by Sarah Corbett

The Mamuli hails from the island of Sumba in Eastern Indonesia, and is considered to be the most important of their golden ritual gift items.

Originally worn by women and also sometimes by men in artificially elongated ear lobes.

Mamuli are a fertility amulet and a part of the exchange of gifts prior to a wedding, and form a part of a families Adat treasures, which are only displayed on special occasions.

The stylised form of the Mamuli represents the female form, and sculptures which exist from the region clearly demonstrate this.

The Mamuli are further categorised as male or female depending on a set of secondary characteristics namely the width of flare and additional adornment at the base as masculine or feminine. The wider and more ornate pieces often featuring tiny animal or human forms are of the masculine category.

The more elaborate versions of the type are favoured in the East of the Sumba island.

The Sumbanese believe that precious metals have celestial origins, silver from the moon and stars and gold from the sun.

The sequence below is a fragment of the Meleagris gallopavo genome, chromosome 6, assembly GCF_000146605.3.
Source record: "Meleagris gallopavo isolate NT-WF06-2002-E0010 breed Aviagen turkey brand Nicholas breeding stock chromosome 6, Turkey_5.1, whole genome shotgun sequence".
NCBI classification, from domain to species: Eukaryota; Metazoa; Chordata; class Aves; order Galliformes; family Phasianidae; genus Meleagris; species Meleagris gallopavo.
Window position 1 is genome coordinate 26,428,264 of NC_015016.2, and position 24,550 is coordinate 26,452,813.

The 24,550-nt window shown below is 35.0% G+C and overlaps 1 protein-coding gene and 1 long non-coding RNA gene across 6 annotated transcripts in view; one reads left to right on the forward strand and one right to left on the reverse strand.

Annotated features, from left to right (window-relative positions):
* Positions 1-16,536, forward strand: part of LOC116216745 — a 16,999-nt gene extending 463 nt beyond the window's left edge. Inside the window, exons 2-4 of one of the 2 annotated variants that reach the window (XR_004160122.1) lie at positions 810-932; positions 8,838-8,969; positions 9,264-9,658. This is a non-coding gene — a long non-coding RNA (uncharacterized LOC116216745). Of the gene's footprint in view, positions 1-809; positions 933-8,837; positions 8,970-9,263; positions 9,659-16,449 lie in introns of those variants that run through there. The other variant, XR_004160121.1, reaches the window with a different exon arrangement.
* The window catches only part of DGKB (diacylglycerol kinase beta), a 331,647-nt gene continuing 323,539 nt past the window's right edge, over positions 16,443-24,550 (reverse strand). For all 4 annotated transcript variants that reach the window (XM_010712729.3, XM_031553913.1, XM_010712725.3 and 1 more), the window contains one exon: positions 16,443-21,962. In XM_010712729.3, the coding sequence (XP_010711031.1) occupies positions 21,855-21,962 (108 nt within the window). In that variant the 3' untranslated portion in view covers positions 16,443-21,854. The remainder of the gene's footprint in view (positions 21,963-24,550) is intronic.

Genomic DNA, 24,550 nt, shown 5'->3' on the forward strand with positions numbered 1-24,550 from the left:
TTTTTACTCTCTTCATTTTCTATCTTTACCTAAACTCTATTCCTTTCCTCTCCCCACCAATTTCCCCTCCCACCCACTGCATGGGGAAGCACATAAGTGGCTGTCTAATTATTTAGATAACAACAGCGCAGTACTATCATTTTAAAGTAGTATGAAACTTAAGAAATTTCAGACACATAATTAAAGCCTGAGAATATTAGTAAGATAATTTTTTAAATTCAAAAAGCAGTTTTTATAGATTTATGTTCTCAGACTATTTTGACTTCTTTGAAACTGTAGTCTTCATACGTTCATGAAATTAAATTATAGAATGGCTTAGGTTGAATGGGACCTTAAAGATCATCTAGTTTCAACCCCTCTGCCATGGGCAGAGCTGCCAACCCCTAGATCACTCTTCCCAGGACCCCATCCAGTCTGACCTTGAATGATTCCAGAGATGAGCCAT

Golden items are associated with divine blessings and favour.

Sumbanese religious specialists use Mamuli to assist in contact with ancestors and spirits. Some examples of Mamuli are considered too powerful to be displayed. The belief that such a Mamuli could harm or even kill an unsuspecting onlooker, or even cause natural disasters is common.

The practice of ear lobe elongation is no longer prevalent and these beautiful pieces are more likely to be seen used as pendants, or sewn to clothing.

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